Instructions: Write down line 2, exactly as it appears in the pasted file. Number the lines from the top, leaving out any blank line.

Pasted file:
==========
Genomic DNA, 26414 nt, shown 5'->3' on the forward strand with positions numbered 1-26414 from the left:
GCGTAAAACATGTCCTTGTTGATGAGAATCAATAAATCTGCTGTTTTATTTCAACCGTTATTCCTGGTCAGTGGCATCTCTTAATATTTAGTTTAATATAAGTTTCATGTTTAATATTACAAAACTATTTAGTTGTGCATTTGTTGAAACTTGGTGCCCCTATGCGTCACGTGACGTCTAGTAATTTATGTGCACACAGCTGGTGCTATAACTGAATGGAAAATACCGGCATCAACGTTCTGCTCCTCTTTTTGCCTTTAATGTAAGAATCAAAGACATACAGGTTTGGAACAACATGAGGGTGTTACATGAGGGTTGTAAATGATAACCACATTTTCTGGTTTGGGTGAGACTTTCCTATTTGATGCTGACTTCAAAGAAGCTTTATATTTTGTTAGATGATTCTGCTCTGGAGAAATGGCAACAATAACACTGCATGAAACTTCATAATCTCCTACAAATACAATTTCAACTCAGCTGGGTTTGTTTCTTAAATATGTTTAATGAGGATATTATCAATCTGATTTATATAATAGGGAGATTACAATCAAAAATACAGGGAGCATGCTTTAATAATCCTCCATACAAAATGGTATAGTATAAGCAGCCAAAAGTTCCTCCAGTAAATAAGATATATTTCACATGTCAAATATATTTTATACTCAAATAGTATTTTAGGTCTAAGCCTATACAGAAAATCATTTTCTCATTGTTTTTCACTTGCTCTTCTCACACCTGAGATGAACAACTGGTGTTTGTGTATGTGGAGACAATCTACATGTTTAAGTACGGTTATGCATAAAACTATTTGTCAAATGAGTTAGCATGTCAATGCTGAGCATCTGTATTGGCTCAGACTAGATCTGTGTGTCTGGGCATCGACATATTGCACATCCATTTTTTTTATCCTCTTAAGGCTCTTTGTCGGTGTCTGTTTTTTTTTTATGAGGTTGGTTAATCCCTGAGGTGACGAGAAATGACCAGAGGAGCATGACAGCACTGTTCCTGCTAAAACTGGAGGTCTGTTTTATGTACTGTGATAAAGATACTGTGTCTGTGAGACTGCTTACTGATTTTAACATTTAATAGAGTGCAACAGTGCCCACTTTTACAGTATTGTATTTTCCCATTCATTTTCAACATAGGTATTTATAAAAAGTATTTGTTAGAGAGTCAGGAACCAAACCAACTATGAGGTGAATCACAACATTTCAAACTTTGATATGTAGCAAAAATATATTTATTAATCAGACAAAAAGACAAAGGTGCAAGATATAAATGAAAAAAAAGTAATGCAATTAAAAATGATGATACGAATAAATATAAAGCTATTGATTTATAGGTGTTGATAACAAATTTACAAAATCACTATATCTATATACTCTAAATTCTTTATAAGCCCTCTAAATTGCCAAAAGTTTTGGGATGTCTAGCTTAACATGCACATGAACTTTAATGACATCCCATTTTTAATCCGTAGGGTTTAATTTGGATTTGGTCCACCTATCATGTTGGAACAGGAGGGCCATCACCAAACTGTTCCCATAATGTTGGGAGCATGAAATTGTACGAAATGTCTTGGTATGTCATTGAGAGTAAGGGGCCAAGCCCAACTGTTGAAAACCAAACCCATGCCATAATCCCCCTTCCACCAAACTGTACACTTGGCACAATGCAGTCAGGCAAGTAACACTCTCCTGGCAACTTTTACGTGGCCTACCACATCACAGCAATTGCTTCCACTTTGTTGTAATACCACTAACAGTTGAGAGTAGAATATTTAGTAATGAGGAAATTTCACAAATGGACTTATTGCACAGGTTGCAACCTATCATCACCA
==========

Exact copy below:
GCGTAAAACATGTCCTTGTTGATGAGAATCAATAAATCTGCTGTTTTATTTCAACCGTTATTCCTGGTCAGTGGCATCTCTTAATATTTAGTTTAATATAAGTTTCATGTTTAATATTACAAAACTATTTAGTTGTGCATTTGTTGAAACTTGGTGCCCCTATGCGTCACGTGACGTCTAGTAATTTATGTGCACACAGCTGGTGCTATAACTGAATGGAAAATACCGGCATCAACGTTCTGCTCCTCTTTTTGCCTTTAATGTAAGAATCAAAGACATACAGGTTTGGAACAACATGAGGGTGTTACATGAGGGTTGTAAATGATAACCACATTTTCTGGTTTGGGTGAGACTTTCCTATTTGATGCTGACTTCAAAGAAGCTTTATATTTTGTTAGATGATTCTGCTCTGGAGAAATGGCAACAATAACACTGCATGAAACTTCATAATCTCCTACAAATACAATTTCAACTCAGCTGGGTTTGTTTCTTAAATATGTTTAATGAGGATATTATCAATCTGATTTATATAATAGGGAGATTACAATCAAAAATACAGGGAGCATGCTTTAATAATCCTCCATACAAAATGGTATAGTATAAGCAGCCAAAAGTTCCTCCAGTAAATAAGATATATTTCACATGTCAAATATATTTTATACTCAAATAGTATTTTAGGTCTAAGCCTATACAGAAAATCATTTTCTCATTGTTTTTCACTTGCTCTTCTCACACCTGAGATGAACAACTGGTGTTTGTGTATGTGGAGACAATCTACATGTTTAAGTACGGTTATGCATAAAACTATTTGTCAAATGAGTTAGCATGTCAATGCTGAGCATCTGTATTGGCTCAGACTAGATCTGTGTGTCTGGGCATCGACATATTGCACATCCATTTTTTTTATCCTCTTAAGGCTCTTTGTCGGTGTCTGTTTTTTTTTTATGAGGTTGGTTAATCCCTGAGGTGACGAGAAATGACCAGAGGAGCATGACAGCACTGTTCCTGCTAAAACTGGAGGTCTGTTTTATGTACTGTGATAAAGATACTGTGTCTGTGAGACTGCTTACTGATTTTAACATTTAATAGAGTGCAACAGTGCCCACTTTTACAGTATTGTATTTTCCCATTCATTTTCAACATAGGTATTTATAAAAAGTATTTGTTAGAGAGTCAGGAACCAAACCAACTATGAGGTGAATCACAACATTTCAAACTTTGATATGTAGCAAAAATATATTTATTAATCAGACAAAAAGACAAAGGTGCAAGATATAAATGAAAAAAAAGTAATGCAATTAAAAATGATGATACGAATAAATATAAAGCTATTGATTTATAGGTGTTGATAACAAATTTACAAAATCACTATATCTATATACTCTAAATTCTTTATAAGCCCTCTAAATTGCCAAAAGTTTTGGGATGTCTAGCTTAACATGCACATGAACTTTAATGACATCCCATTTTTAATCCGTAGGGTTTAATTTGGATTTGGTCCACCTATCATGTTGGAACAGGAGGGCCATCACCAAACTGTTCCCATAATGTTGGGAGCATGAAATTGTACGAAATGTCTTGGTATGTCATTGAGAGTAAGGGGCCAAGCCCAACTGTTGAAAACCAAACCCATGCCATAATCCCCCTTCCACCAAACTGTACACTTGGCACAATGCAGTCAGGCAAGTAACACTCTCCTGGCAACTTTTACGTGGCCTACCACATCACAGCAATTGCTTCCACTTTGTTGTAATACCACTAACAGTTGAGAGTAGAATATTTAGTAATGAGGAAATTTCACAAATGGACTTATTGCACAGGTTGCAACCTATCATCACCA